|Address||Olympisch Stadion 2|
|Accessible||Tram 6, 16, 24|
|More||Tijs Tummers en Bart Sorgedrager, Het Olympisch Stadion, Amsterdam, 2000.|
Monumental sports facility with commercial space in the base
When, in 1923, the Netherlands was chosen to host the 1928 Olympic Games, it was initially decided that the existing stadium in Amsterdam, situated on what is now Argonautenstraat and Jasonstraat, should be redeveloped. This commission was awarded to the architect Jan Wils. It soon became clear, however, that the stadium was unsuitable for Olympic competitive sports because, among other things, it lacked an athletics track. The city council therefore commissioned Jan Wils to design a new stadium. On 1 May 1928, seventeen days before the Olympic Games were due to commence, the stadium was completed.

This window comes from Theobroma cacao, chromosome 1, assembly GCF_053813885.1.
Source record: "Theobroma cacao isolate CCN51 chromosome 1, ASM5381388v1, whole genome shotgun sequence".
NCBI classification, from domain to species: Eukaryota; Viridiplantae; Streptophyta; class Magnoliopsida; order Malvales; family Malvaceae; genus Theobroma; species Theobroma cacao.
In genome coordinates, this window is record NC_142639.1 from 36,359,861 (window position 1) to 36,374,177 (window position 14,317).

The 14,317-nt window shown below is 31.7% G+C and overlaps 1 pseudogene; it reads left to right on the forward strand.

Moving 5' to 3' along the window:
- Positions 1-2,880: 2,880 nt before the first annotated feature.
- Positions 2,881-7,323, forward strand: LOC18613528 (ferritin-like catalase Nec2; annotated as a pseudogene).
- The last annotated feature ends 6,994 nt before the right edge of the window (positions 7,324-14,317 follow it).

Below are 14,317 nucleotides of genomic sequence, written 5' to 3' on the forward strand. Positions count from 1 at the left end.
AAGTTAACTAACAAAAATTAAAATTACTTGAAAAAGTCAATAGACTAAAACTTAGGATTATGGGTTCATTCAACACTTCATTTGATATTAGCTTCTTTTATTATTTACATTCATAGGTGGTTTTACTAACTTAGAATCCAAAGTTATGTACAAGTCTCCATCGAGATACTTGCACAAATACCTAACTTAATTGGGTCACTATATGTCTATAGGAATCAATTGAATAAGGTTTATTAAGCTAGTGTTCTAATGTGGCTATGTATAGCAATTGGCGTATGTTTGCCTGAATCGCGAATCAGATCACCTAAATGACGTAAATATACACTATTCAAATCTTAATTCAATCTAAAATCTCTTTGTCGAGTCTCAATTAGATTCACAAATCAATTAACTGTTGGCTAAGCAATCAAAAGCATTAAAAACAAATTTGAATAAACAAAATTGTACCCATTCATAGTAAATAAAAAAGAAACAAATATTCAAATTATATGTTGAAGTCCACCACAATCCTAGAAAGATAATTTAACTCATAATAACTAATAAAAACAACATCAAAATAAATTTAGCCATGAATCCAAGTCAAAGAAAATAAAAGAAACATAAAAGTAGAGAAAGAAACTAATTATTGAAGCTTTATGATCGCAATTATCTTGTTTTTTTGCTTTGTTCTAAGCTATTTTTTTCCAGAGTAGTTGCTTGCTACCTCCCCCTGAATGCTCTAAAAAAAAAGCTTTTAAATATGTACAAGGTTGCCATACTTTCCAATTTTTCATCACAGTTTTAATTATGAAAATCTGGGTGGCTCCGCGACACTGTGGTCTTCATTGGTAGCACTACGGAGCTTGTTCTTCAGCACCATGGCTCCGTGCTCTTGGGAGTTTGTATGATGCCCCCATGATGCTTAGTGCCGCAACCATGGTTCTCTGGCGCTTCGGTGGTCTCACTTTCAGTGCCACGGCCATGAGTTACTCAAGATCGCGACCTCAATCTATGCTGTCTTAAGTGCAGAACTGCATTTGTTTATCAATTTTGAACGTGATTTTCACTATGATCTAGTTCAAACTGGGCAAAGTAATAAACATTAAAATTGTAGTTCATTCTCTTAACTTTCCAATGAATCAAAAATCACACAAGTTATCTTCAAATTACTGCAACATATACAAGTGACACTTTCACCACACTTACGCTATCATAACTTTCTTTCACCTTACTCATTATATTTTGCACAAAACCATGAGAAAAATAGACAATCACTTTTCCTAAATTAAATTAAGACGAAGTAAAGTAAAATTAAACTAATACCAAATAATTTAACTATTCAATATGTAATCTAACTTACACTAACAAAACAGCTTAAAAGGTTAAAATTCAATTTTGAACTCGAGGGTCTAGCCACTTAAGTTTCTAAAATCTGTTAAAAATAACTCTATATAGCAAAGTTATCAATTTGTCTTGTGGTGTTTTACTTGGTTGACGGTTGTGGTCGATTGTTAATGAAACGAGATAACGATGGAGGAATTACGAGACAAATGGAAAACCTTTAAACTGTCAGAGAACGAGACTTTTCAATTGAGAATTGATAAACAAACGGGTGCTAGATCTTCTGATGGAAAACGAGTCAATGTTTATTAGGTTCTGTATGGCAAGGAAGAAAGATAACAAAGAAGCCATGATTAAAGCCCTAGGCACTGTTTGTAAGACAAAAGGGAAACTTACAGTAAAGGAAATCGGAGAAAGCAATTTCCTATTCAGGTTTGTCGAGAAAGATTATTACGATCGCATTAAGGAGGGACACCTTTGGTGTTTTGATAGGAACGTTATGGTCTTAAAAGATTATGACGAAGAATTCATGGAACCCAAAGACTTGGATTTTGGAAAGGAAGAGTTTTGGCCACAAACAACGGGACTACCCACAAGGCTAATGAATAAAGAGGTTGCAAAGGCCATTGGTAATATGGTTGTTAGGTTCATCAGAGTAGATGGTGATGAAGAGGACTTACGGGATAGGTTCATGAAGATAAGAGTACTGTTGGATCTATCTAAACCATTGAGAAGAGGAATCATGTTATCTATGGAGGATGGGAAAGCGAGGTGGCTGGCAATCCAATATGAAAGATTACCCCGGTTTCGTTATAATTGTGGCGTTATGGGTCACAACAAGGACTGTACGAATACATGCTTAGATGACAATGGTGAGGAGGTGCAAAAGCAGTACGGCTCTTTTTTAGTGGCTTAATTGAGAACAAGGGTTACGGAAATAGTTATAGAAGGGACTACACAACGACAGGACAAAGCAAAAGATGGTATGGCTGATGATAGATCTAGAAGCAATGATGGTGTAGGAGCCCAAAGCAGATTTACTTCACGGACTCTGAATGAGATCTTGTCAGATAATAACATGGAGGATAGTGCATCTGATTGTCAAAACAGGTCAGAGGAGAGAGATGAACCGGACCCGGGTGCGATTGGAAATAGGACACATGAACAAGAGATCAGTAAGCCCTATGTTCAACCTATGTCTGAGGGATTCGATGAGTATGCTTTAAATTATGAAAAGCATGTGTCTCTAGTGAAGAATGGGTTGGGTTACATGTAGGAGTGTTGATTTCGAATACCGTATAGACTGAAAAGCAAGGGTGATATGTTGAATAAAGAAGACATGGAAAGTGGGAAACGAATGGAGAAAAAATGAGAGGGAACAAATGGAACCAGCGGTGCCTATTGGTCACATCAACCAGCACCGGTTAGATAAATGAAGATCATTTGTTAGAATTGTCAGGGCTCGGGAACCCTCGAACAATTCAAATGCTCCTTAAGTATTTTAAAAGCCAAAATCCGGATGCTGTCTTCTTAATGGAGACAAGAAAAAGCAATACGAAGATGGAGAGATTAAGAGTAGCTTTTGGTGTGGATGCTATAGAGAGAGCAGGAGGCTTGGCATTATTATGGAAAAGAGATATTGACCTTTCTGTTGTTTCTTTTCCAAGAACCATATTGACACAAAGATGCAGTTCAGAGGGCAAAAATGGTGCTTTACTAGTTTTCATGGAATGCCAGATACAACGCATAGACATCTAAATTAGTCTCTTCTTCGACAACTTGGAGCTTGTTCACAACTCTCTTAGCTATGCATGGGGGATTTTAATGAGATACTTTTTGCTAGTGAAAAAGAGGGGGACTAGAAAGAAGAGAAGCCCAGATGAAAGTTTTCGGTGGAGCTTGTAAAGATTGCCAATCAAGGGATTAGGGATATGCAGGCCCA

The monument, executed in brick and in keeping with Berlage’s Plan Zuid, is characterized by functionalist architecture; wall surfaces are interspersed with flower boxes and projections. The elegant Marathontoren (Marathon Tower) is positioned asymmetrically in front of the Marathonpoort (Marathon Gateway) and it still functions as the stadium’s beacon; the Olympic flame burned here in 1928. In 1937, an extra ring of concrete stands, also designed by Jan Wils, was added to the stadium.
In the 1980s, the stadium was used less and less. It fell into disrepair and demolition seemed inevitable. In 1987, the city council decided to build a new stadium in Amsterdam Zuidoost and that the Olympic Stadium should be demolished. Plans for housing development on the stadium site were at an advanced stage when, at the end of 1996, a lobby succeeded in preventing the stadium’s demolition. The stadium was subsequently restored by the architect J. van Stigt. The restored stadium is now once again used for sports events, mainly athletics. The inner space in the arena houses, among other things, offices and refreshment facilities. (Stichting Olympisch Stadion)